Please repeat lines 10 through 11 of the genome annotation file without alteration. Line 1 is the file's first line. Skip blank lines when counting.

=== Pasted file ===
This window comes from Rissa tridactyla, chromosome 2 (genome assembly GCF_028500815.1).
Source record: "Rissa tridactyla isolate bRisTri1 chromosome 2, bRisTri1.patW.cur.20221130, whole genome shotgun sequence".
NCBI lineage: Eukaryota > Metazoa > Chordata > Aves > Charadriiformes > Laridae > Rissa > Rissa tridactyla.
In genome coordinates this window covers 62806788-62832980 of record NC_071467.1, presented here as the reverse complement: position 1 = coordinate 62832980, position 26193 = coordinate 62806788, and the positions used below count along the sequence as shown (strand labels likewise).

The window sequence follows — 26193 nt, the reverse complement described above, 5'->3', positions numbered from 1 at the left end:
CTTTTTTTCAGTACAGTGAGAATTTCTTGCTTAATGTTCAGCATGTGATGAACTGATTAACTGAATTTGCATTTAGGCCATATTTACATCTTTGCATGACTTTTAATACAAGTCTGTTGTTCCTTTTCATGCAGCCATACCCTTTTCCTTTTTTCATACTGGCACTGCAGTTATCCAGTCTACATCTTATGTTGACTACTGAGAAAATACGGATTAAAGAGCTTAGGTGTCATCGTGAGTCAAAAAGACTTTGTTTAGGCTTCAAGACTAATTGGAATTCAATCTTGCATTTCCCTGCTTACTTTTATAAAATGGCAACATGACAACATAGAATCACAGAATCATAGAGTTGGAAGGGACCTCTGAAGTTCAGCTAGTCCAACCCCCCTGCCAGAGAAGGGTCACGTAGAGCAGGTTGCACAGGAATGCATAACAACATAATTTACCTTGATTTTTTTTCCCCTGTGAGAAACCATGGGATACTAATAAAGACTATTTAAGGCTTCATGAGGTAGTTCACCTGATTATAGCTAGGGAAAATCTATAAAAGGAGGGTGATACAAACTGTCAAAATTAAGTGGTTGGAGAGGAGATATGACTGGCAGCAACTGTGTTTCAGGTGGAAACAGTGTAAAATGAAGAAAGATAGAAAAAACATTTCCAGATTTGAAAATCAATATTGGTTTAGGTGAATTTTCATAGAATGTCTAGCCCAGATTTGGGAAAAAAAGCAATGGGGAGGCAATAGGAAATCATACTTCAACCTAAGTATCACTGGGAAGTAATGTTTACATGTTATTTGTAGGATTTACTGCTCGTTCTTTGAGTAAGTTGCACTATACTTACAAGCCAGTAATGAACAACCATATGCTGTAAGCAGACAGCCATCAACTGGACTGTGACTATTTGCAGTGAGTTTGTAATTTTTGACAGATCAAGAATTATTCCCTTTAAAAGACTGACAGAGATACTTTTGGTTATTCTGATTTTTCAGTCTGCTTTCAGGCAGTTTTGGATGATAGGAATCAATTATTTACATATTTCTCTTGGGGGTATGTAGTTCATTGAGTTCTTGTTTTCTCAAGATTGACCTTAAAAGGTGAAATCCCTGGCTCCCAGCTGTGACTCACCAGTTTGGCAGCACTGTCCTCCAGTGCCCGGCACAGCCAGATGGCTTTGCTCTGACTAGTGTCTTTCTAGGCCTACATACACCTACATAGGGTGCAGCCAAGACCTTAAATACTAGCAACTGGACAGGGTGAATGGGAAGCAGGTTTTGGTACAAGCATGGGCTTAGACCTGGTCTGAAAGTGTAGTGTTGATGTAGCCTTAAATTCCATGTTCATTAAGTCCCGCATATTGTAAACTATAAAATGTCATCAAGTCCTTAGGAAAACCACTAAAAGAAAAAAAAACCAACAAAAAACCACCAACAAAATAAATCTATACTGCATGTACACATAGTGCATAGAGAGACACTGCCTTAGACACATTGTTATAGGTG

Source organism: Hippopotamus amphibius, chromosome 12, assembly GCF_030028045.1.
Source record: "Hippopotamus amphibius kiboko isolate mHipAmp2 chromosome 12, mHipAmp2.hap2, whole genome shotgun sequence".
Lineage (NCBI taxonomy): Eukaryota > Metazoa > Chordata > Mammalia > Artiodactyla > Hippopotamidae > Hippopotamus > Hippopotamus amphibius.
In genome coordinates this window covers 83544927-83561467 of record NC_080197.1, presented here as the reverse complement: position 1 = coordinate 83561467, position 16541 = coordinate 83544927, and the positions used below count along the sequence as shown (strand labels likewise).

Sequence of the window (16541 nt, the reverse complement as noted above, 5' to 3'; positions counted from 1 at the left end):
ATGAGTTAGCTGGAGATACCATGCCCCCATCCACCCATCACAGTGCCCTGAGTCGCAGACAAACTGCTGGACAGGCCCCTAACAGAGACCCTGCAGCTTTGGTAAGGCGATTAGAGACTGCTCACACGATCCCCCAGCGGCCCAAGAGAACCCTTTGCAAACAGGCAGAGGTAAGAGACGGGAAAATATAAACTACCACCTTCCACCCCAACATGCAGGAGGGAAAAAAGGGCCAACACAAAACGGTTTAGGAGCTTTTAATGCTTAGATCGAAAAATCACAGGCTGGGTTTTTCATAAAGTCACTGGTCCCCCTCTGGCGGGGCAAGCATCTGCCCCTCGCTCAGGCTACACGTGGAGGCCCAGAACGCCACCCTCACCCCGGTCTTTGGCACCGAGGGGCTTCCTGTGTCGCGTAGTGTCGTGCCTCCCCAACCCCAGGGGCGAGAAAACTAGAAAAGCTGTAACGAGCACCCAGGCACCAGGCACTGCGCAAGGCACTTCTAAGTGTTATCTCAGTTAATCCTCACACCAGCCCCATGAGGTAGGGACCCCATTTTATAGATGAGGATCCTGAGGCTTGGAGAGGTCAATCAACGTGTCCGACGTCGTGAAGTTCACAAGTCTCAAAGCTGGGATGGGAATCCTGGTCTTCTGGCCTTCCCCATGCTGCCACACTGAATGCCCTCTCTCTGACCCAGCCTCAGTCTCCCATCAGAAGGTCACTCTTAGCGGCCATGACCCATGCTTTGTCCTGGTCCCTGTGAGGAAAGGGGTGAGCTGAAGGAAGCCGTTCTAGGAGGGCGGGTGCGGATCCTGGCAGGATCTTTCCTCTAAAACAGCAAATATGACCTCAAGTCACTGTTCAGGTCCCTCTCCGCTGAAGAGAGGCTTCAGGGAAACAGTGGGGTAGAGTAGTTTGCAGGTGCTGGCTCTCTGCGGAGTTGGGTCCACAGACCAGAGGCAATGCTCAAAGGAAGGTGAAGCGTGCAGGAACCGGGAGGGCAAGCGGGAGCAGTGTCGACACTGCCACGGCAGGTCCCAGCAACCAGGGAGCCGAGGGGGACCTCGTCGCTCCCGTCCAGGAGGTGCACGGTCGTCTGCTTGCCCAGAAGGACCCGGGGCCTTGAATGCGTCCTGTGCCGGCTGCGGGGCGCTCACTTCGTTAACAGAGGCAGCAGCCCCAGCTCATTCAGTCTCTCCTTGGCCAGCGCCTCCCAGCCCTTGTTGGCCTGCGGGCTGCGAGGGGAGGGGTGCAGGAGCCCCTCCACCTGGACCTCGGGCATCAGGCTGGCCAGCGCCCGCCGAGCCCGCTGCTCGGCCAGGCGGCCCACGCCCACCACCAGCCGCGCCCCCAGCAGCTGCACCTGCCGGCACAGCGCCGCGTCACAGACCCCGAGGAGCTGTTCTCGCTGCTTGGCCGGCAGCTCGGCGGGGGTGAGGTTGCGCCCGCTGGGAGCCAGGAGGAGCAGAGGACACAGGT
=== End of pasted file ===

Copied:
In genome coordinates this window covers 83544927-83561467 of record NC_080197.1, presented here as the reverse complement: position 1 = coordinate 83561467, position 16541 = coordinate 83544927, and the positions used below count along the sequence as shown (strand labels likewise).

Sequence of the window (16541 nt, the reverse complement as noted above, 5' to 3'; positions counted from 1 at the left end):